Temazepam is an orally available benzodiazepine used in the therapy of insomnia. As with most benzodiazepines, temazepam therapy has not been associated with serum aminotransferase or alkaline phosphatase elevations, and clinically apparent liver injury from temazepam has not been reported and must be very rare, if it occurs at all.
Temazepam (tem az' e pam) is a benzodiazepine that is widely used as a sleeping aid in the therapy of insomnia. The soporific activity of the benzodiazepines is mediated by their ability to enhance gamma-aminobutyric acid (GABA) mediated inhibition of synaptic transmission through binding to the GABA A receptor. Temazepam was approved in the United States in 1981, and currently more than 8 million prescriptions are filled yearly. Current indications are for the short term treatment of insomnia. Temazepam is available in capsules of 7.5, 15, 22 and 30 mg in several generic forms and under the brand name Restoril. The recommended initial dose for insomnia is 7.5 mg before bedtime, increasing as needed to a maximum dose of 30 mg. The most common side effects of temazepam are dose related and include daytime drowsiness, lethargy, ataxia, dysarthria and dizziness. Tolerance develops to these side effects, but tolerance may also develop to the effects on insomnia.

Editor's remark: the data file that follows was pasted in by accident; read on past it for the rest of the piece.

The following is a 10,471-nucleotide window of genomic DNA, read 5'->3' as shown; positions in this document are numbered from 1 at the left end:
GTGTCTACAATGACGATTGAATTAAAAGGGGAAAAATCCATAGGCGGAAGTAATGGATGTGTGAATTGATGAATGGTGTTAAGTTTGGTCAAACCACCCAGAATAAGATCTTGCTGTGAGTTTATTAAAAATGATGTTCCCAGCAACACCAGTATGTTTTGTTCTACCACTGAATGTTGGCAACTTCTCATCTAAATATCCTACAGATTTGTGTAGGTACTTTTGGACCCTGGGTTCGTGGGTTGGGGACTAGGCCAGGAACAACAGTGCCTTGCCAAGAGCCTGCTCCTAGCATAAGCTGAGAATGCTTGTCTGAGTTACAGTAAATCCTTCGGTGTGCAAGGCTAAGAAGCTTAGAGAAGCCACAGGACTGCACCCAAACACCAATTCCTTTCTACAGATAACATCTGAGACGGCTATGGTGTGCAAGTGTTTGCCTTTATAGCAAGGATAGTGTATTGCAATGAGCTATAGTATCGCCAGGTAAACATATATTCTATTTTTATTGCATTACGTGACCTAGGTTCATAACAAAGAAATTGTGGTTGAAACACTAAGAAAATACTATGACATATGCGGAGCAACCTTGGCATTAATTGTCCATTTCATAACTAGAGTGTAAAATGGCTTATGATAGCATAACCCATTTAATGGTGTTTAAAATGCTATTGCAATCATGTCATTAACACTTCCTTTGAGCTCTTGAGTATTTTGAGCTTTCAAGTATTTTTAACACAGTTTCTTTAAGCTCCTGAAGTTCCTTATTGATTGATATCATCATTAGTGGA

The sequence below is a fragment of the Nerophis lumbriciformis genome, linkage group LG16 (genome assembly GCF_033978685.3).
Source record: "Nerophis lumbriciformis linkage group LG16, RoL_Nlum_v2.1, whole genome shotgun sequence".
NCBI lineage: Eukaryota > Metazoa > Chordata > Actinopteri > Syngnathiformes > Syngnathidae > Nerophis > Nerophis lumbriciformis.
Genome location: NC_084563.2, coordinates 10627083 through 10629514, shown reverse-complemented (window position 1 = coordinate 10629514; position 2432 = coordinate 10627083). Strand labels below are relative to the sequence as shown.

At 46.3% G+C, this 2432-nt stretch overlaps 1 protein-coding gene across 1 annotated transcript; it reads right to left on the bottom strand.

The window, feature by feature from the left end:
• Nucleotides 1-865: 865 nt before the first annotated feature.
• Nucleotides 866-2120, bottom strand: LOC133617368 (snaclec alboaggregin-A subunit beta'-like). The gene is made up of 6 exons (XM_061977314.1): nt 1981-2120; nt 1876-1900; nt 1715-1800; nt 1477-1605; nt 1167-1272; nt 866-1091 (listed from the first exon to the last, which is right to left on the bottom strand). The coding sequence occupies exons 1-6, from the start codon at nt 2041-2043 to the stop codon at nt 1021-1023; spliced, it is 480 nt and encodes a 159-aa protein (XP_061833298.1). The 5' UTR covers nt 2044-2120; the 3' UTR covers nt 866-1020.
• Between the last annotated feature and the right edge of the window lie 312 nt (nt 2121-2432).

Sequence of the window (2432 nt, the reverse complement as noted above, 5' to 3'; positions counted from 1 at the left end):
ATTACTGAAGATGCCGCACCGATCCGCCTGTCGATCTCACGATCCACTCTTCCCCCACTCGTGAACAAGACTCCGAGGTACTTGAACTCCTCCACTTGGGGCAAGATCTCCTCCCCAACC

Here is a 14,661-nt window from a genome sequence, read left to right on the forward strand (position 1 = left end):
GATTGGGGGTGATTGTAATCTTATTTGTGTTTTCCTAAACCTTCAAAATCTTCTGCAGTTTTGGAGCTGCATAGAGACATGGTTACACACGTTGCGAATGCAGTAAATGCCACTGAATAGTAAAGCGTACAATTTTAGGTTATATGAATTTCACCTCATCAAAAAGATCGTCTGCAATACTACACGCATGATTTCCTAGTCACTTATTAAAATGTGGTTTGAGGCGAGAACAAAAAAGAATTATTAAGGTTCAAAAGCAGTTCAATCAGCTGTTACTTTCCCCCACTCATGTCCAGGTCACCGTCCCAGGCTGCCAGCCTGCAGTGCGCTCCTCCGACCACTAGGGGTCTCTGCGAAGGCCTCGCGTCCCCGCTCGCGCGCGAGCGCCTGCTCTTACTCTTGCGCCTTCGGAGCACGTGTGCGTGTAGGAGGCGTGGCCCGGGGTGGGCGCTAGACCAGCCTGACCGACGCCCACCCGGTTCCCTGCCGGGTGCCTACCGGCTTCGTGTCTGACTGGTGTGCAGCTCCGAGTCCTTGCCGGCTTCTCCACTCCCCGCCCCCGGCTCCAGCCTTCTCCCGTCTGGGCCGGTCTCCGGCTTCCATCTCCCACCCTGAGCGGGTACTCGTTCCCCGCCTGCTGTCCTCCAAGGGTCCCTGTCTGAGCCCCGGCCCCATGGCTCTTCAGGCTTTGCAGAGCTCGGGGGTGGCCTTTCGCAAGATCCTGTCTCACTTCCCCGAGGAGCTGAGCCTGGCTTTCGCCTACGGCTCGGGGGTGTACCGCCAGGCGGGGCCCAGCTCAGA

Temazepam, like other benzodiazepines, is rarely associated with serum ALT elevations, and clinically apparent liver injury from temazepam is extremely rare, if it occurs at all. There have been no case reports of symptomatic, acute liver injury from temazepam. Cases of clinically apparent liver injury have been reported with other benzodiazepines including alprazolam, chlordiazepoxide, clonazepam, diazepam, flurazepam and triazolam. The clinical pattern of acute liver injury from benzodiazepines is typically cholestatic and mild-to-moderate in severity with a latency of 1 to 6 months. Fever and rash are uncommon as is autoantibody formation.
Mechanism of Injury
Temazepam is metabolized by the liver to inactive metabolites. Liver injury from benzodiazepines is probably due to the toxic effects of a rarely produced intermediate metabolite.
Outcome and Management
The case reports of hepatic injury due to benzodiazepines were followed by prompt and complete recovery upon stopping the medication, without evidence of residual or chronic injury. No cases of acute liver failure or chronic liver injury due to temazepam have been described. There is no information about cross reactivity with other benzodiazepines, but some degree of cross sensitivity may occur.
Drug Class: Sedatives and Hypnotics, Benzodiazepines
Temazepam – Generic, Restoril®
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